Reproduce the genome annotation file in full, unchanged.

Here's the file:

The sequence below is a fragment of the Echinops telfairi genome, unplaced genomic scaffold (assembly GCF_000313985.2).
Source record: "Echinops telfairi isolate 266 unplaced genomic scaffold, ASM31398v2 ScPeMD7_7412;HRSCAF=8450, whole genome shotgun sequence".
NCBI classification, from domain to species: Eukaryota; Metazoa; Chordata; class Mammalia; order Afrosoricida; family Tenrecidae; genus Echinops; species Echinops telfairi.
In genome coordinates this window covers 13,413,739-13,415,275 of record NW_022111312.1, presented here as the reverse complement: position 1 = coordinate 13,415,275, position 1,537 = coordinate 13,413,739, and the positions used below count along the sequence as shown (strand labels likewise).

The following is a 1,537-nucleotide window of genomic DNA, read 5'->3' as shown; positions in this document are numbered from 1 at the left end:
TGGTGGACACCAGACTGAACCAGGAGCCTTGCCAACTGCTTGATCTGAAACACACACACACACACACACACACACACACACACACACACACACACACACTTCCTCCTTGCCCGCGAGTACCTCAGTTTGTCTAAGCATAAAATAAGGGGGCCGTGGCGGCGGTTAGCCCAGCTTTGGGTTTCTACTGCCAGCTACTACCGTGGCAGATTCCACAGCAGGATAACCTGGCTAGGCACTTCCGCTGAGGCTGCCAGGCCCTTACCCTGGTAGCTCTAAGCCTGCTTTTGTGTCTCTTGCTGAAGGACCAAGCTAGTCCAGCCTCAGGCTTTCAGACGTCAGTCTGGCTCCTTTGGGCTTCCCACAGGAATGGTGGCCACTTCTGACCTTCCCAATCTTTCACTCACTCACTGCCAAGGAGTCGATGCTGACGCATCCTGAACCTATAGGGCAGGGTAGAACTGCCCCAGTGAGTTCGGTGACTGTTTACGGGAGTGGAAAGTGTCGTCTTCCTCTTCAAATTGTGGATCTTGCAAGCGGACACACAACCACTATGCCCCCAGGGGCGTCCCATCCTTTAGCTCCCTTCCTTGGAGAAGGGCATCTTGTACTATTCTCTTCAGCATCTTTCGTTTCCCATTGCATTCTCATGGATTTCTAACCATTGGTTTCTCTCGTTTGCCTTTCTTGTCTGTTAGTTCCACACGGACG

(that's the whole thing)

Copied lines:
The sequence below is a fragment of the Echinops telfairi genome, unplaced genomic scaffold (assembly GCF_000313985.2).
Source record: "Echinops telfairi isolate 266 unplaced genomic scaffold, ASM31398v2 ScPeMD7_7412;HRSCAF=8450, whole genome shotgun sequence".
NCBI classification, from domain to species: Eukaryota; Metazoa; Chordata; class Mammalia; order Afrosoricida; family Tenrecidae; genus Echinops; species Echinops telfairi.
In genome coordinates this window covers 13,413,739-13,415,275 of record NW_022111312.1, presented here as the reverse complement: position 1 = coordinate 13,415,275, position 1,537 = coordinate 13,413,739, and the positions used below count along the sequence as shown (strand labels likewise).

The following is a 1,537-nucleotide window of genomic DNA, read 5'->3' as shown; positions in this document are numbered from 1 at the left end:
TGGTGGACACCAGACTGAACCAGGAGCCTTGCCAACTGCTTGATCTGAAACACACACACACACACACACACACACACACACACACACACACACACACACTTCCTCCTTGCCCGCGAGTACCTCAGTTTGTCTAAGCATAAAATAAGGGGGCCGTGGCGGCGGTTAGCCCAGCTTTGGGTTTCTACTGCCAGCTACTACCGTGGCAGATTCCACAGCAGGATAACCTGGCTAGGCACTTCCGCTGAGGCTGCCAGGCCCTTACCCTGGTAGCTCTAAGCCTGCTTTTGTGTCTCTTGCTGAAGGACCAAGCTAGTCCAGCCTCAGGCTTTCAGACGTCAGTCTGGCTCCTTTGGGCTTCCCACAGGAATGGTGGCCACTTCTGACCTTCCCAATCTTTCACTCACTCACTGCCAAGGAGTCGATGCTGACGCATCCTGAACCTATAGGGCAGGGTAGAACTGCCCCAGTGAGTTCGGTGACTGTTTACGGGAGTGGAAAGTGTCGTCTTCCTCTTCAAATTGTGGATCTTGCAAGCGGACACACAACCACTATGCCCCCAGGGGCGTCCCATCCTTTAGCTCCCTTCCTTGGAGAAGGGCATCTTGTACTATTCTCTTCAGCATCTTTCGTTTCCCATTGCATTCTCATGGATTTCTAACCATTGGTTTCTCTCGTTTGCCTTTCTTGTCTGTTAGTTCCACACGGACG